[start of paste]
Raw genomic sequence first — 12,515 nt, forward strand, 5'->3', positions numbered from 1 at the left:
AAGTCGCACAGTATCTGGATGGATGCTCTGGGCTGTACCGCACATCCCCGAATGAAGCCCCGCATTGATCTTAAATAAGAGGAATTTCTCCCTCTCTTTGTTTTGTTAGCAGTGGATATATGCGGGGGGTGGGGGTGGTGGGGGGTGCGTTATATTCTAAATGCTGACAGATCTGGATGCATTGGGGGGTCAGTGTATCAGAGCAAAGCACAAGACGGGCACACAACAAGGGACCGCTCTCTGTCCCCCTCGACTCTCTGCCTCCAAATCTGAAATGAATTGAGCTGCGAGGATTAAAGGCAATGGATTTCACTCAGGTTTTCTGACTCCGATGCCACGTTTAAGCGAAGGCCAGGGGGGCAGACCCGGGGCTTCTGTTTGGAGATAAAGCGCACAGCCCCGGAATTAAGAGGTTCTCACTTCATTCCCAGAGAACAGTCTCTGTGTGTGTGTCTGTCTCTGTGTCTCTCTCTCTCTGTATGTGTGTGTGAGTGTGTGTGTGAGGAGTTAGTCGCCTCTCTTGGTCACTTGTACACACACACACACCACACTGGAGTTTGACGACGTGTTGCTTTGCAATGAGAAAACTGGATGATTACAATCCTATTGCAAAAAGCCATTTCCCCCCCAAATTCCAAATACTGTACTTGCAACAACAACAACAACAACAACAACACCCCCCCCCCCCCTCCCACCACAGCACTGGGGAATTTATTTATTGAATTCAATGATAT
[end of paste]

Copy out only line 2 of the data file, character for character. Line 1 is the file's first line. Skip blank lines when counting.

AAGTCGCACAGTATCTGGATGGATGCTCTGGGCTGTACCGCACATCCCCGAATGAAGCCCCGCATTGATCTTAAATAAGAGGAATTTCTCCCTCTCTTTGTTTTGTTAGCAGTGGATATATGCGGGGGGTGGGGGTGGTGGGGGGTGCGTTATATTCTAAATGCTGACAGATCTGGATGCATTGGGGGGTCAGTGTATCAGAGCAAAGCACAAGACGGGCACACAACAAGGGACCGCTCTCTGTCCCCCTCGACTCTCTGCCTCCAAATCTGAAATGAATTGAGCTGCGAGGATTAAAGGCAATGGATTTCACTCAGGTTTTCTGACTCCGATGCCACGTTTAAGCGAAGGCCAGGGGGGCAGACCCGGGGCTTCTGTTTGGAGATAAAGCGCACAGCCCCGGAATTAAGAGGTTCTCACTTCATTCCCAGAGAACAGTCTCTGTGTGTGTGTCTGTCTCTGTGTCTCTCTCTCTCTGTATGTGTGTGTGAGTGTGTGTGTGAGGAGTTAGTCGCCTCTCTTGGTCACTTGTACACACACACACACCACACTGGAGTTTGACGACGTGTTGCTTTGCAATGAGAAAACTGGATGATTACAATCCTATTGCAAAAAGCCATTTCCCCCCCAAATTCCAAATACTGTACTTGCAACAACAACAACAACAACAACAACACCCCCCCCCCCCCTCCCACCACAGCACTGGGGAATTTATTTATTGAATTCAATGATAT